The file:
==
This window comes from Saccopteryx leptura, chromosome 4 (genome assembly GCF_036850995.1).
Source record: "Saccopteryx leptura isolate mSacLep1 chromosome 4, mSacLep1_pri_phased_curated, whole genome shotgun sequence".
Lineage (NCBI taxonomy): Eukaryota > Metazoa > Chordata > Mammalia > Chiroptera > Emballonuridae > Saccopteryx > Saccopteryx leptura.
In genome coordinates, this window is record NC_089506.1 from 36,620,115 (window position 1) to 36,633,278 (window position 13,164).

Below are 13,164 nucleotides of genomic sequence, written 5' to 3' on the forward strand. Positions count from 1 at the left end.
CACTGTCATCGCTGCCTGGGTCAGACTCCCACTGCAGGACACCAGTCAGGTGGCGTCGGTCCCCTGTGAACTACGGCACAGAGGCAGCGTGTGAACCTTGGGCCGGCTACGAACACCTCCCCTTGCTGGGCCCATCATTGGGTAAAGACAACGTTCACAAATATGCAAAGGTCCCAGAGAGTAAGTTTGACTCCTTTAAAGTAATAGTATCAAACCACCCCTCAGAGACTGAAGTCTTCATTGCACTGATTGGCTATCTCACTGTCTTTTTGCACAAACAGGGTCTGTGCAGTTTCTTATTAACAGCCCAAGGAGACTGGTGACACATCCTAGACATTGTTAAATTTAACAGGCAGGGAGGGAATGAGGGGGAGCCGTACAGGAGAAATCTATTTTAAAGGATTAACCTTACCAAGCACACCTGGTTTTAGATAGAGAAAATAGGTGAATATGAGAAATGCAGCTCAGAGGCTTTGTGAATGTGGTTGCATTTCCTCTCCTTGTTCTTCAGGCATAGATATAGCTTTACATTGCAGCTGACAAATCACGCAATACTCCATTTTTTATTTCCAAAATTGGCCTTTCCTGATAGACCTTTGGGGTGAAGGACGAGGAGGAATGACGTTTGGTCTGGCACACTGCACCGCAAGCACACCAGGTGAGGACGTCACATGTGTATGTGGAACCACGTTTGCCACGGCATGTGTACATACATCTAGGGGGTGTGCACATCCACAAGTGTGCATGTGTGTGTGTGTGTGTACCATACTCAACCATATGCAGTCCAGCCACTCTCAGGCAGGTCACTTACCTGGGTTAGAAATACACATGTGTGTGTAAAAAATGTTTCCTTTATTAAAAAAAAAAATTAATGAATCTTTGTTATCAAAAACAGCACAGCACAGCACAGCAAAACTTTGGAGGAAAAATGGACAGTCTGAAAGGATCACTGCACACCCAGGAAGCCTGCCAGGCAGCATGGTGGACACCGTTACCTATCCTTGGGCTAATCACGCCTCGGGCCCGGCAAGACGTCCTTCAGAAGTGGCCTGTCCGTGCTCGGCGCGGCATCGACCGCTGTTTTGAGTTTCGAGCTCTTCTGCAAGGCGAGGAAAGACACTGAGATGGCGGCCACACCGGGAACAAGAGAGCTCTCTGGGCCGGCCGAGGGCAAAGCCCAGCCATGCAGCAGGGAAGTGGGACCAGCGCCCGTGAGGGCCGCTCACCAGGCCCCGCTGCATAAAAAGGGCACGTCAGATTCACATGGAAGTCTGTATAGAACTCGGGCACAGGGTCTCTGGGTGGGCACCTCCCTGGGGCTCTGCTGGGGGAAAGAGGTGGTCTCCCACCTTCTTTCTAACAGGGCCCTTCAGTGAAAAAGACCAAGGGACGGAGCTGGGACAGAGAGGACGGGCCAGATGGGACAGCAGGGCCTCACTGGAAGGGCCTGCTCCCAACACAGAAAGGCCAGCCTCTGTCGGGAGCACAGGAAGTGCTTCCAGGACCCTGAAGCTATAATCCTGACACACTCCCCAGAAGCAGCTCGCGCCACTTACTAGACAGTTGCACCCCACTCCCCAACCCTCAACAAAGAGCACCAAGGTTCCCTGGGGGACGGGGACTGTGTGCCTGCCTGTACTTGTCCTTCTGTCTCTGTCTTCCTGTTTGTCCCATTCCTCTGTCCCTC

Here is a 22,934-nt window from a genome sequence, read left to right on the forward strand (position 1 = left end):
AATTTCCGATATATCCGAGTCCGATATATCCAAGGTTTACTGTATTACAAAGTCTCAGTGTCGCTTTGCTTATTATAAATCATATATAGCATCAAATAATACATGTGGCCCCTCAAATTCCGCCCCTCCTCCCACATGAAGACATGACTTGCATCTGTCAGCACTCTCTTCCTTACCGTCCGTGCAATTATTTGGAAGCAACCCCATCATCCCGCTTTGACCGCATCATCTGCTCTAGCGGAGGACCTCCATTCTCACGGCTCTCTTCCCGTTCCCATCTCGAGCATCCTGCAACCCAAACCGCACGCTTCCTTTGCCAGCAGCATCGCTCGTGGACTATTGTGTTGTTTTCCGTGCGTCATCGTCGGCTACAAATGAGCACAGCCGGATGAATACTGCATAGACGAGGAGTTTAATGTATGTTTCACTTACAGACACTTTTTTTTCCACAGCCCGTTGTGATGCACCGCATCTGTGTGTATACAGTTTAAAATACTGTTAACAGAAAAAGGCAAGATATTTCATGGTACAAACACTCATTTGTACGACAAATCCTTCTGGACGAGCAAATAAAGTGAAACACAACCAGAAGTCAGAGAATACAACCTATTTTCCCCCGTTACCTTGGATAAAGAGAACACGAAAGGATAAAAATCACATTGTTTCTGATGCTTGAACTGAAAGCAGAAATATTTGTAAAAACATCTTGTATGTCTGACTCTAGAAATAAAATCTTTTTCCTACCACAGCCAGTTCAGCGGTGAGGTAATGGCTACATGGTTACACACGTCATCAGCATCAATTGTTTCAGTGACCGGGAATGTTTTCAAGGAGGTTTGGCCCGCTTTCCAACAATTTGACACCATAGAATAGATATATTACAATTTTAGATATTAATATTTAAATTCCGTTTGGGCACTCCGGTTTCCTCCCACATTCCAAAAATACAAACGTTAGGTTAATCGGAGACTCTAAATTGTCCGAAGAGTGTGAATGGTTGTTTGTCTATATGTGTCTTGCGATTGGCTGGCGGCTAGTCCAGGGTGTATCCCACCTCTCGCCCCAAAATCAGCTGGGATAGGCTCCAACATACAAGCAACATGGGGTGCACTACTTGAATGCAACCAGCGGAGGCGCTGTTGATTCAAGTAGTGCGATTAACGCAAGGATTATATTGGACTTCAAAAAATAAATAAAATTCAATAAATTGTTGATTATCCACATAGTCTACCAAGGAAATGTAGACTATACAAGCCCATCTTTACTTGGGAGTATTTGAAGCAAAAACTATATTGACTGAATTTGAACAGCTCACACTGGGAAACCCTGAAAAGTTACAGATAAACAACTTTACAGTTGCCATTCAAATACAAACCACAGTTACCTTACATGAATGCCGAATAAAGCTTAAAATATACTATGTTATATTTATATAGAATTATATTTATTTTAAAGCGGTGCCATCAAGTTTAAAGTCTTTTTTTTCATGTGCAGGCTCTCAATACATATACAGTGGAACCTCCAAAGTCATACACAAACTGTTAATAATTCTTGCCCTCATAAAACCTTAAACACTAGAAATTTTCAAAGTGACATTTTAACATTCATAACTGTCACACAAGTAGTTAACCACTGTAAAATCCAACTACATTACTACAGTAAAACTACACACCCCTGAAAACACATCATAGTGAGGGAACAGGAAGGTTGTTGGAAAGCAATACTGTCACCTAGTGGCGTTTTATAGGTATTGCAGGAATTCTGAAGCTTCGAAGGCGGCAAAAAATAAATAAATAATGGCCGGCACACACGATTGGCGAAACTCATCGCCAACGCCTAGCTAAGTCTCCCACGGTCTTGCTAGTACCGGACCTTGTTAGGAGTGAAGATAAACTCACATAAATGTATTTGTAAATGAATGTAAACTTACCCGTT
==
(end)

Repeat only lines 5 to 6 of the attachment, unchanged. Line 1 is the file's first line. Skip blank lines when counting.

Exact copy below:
Below are 13,164 nucleotides of genomic sequence, written 5' to 3' on the forward strand. Positions count from 1 at the left end.
CACTGTCATCGCTGCCTGGGTCAGACTCCCACTGCAGGACACCAGTCAGGTGGCGTCGGTCCCCTGTGAACTACGGCACAGAGGCAGCGTGTGAACCTTGGGCCGGCTACGAACACCTCCCCTTGCTGGGCCCATCATTGGGTAAAGACAACGTTCACAAATATGCAAAGGTCCCAGAGAGTAAGTTTGACTCCTTTAAAGTAATAGTATCAAACCACCCCTCAGAGACTGAAGTCTTCATTGCACTGATTGGCTATCTCACTGTCTTTTTGCACAAACAGGGTCTGTGCAGTTTCTTATTAACAGCCCAAGGAGACTGGTGACACATCCTAGACATTGTTAAATTTAACAGGCAGGGAGGGAATGAGGGGGAGCCGTACAGGAGAAATCTATTTTAAAGGATTAACCTTACCAAGCACACCTGGTTTTAGATAGAGAAAATAGGTGAATATGAGAAATGCAGCTCAGAGGCTTTGTGAATGTGGTTGCATTTCCTCTCCTTGTTCTTCAGGCATAGATATAGCTTTACATTGCAGCTGACAAATCACGCAATACTCCATTTTTTATTTCCAAAATTGGCCTTTCCTGATAGACCTTTGGGGTGAAGGACGAGGAGGAATGACGTTTGGTCTGGCACACTGCACCGCAAGCACACCAGGTGAGGACGTCACATGTGTATGTGGAACCACGTTTGCCACGGCATGTGTACATACATCTAGGGGGTGTGCACATCCACAAGTGTGCATGTGTGTGTGTGTGTGTACCATACTCAACCATATGCAGTCCAGCCACTCTCAGGCAGGTCACTTACCTGGGTTAGAAATACACATGTGTGTGTAAAAAATGTTTCCTTTATTAAAAAAAAAAATTAATGAATCTTTGTTATCAAAAACAGCACAGCACAGCACAGCAAAACTTTGGAGGAAAAATGGACAGTCTGAAAGGATCACTGCACACCCAGGAAGCCTGCCAGGCAGCATGGTGGACACCGTTACCTATCCTTGGGCTAATCACGCCTCGGGCCCGGCAAGACGTCCTTCAGAAGTGGCCTGTCCGTGCTCGGCGCGGCATCGACCGCTGTTTTGAGTTTCGAGCTCTTCTGCAAGGCGAGGAAAGACACTGAGATGGCGGCCACACCGGGAACAAGAGAGCTCTCTGGGCCGGCCGAGGGCAAAGCCCAGCCATGCAGCAGGGAAGTGGGACCAGCGCCCGTGAGGGCCGCTCACCAGGCCCCGCTGCATAAAAAGGGCACGTCAGATTCACATGGAAGTCTGTATAGAACTCGGGCACAGGGTCTCTGGGTGGGCACCTCCCTGGGGCTCTGCTGGGGGAAAGAGGTGGTCTCCCACCTTCTTTCTAACAGGGCCCTTCAGTGAAAAAGACCAAGGGACGGAGCTGGGACAGAGAGGACGGGCCAGATGGGACAGCAGGGCCTCACTGGAAGGGCCTGCTCCCAACACAGAAAGGCCAGCCTCTGTCGGGAGCACAGGAAGTGCTTCCAGGACCCTGAAGCTATAATCCTGACACACTCCCCAGAAGCAGCTCGCGCCACTTACTAGACAGTTGCACCCCACTCCCCAACCCTCAACAAAGAGCACCAAGGTTCCCTGGGGGACGGGGACTGTGTGCCTGCCTGTACTTGTCCTTCTGTCTCTGTCTTCCTGTTTGTCCCATTCCTCTGTCCCTC